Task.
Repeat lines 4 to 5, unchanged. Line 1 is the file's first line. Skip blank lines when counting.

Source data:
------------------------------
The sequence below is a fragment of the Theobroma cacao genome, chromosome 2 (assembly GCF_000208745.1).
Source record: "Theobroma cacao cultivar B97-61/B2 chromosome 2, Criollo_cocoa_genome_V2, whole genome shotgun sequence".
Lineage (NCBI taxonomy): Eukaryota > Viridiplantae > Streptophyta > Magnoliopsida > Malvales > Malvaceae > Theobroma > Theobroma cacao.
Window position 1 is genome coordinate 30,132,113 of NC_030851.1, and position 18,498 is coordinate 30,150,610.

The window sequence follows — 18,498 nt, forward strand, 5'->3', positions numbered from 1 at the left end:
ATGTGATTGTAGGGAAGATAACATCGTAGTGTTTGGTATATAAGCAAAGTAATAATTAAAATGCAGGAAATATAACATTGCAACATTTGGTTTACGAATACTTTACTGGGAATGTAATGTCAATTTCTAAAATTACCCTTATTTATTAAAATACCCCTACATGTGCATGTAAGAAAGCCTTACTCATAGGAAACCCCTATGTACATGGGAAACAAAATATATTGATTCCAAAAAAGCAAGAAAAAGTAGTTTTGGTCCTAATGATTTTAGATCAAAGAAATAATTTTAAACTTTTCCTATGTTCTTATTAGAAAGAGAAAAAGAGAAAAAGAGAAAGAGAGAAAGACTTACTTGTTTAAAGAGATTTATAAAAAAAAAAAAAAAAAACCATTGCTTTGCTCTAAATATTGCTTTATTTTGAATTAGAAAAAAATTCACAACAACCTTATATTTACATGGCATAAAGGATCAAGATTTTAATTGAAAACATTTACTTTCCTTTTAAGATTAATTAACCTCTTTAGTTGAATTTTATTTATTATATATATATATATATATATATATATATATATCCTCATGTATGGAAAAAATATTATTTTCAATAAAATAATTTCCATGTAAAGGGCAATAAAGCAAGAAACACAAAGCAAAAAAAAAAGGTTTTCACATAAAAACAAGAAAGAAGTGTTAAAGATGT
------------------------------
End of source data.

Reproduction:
Window position 1 is genome coordinate 30,132,113 of NC_030851.1, and position 18,498 is coordinate 30,150,610.

The window sequence follows — 18,498 nt, forward strand, 5'->3', positions numbered from 1 at the left end: